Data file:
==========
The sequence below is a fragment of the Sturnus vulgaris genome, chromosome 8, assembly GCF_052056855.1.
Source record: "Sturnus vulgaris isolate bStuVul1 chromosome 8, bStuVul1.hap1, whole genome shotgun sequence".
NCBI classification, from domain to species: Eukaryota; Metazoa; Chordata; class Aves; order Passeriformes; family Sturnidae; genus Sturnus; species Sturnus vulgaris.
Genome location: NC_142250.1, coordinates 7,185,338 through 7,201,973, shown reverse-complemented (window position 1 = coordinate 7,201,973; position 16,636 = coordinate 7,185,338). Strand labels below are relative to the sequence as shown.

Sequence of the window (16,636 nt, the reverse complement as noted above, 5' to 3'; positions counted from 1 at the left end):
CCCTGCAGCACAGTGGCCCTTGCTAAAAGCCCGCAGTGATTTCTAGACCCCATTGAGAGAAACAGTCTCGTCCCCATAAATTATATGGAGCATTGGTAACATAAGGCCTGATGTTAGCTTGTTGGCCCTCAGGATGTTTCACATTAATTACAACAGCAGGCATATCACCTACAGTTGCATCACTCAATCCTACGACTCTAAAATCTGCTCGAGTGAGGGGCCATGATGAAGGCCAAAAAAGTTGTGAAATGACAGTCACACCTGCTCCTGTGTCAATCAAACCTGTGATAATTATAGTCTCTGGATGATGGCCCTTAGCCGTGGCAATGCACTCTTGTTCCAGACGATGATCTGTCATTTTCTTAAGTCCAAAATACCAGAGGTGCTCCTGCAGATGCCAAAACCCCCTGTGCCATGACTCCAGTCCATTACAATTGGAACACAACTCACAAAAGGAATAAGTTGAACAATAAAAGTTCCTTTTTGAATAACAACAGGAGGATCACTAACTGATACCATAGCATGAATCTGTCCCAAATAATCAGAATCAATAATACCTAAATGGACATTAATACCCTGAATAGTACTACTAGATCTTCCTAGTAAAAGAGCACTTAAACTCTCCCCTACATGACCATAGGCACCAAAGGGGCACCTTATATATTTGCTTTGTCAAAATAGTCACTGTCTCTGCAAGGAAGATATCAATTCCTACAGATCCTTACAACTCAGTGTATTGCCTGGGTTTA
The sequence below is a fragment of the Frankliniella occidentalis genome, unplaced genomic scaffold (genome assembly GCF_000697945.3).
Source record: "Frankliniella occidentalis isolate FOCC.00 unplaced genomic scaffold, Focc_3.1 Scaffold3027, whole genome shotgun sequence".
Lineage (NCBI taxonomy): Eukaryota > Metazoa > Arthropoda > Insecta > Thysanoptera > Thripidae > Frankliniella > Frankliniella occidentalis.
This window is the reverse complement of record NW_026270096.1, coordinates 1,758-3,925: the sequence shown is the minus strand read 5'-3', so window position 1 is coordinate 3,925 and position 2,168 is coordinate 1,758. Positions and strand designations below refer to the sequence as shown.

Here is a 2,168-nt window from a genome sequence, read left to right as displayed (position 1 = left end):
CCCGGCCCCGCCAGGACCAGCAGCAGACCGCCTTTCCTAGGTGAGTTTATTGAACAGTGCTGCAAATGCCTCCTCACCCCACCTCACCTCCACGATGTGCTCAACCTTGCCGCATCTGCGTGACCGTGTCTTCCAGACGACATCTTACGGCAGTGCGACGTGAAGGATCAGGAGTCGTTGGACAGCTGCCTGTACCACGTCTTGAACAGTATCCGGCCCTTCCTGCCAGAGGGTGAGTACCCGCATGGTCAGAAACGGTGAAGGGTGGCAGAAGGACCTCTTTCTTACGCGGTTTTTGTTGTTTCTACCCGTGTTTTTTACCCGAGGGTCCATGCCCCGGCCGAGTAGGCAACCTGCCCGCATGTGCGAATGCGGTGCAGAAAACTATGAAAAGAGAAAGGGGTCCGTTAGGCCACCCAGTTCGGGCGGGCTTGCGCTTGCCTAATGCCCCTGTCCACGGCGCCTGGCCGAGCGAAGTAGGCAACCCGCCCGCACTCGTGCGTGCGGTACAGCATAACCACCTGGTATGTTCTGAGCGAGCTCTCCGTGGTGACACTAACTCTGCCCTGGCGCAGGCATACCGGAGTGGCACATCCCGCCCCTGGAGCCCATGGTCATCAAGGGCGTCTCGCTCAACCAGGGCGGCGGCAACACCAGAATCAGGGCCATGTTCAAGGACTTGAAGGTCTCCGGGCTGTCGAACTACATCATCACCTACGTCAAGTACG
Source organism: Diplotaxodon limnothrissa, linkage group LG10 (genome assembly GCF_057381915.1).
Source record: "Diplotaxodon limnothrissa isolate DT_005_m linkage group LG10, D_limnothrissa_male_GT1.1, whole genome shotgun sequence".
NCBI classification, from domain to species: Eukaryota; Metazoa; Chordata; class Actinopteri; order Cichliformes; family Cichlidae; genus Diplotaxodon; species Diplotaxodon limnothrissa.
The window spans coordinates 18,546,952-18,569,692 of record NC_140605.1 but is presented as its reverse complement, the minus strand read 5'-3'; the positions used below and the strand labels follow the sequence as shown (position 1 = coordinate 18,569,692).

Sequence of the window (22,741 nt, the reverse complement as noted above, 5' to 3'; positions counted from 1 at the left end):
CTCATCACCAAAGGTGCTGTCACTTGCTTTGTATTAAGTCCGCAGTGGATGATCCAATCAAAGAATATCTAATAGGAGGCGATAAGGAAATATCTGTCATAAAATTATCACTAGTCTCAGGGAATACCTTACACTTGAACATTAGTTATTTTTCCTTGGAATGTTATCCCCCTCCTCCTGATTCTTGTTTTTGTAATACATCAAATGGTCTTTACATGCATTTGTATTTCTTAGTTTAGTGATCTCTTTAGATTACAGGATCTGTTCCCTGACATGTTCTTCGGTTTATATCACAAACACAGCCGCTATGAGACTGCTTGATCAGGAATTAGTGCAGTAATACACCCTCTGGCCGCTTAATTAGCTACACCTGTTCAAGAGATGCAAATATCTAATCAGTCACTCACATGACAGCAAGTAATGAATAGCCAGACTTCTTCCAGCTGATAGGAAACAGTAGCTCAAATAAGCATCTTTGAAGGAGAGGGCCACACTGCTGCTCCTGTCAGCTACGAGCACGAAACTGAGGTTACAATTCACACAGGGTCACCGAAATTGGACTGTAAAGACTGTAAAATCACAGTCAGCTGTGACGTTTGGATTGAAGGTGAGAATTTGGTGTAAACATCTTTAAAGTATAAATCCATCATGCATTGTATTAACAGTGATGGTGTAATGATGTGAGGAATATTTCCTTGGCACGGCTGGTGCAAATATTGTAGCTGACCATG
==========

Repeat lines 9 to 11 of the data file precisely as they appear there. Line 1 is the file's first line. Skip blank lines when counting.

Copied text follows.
Lineage (NCBI taxonomy): Eukaryota > Metazoa > Arthropoda > Insecta > Thysanoptera > Thripidae > Frankliniella > Frankliniella occidentalis.
This window is the reverse complement of record NW_026270096.1, coordinates 1,758-3,925: the sequence shown is the minus strand read 5'-3', so window position 1 is coordinate 3,925 and position 2,168 is coordinate 1,758. Positions and strand designations below refer to the sequence as shown.

Here is a 2,168-nt window from a genome sequence, read left to right as displayed (position 1 = left end):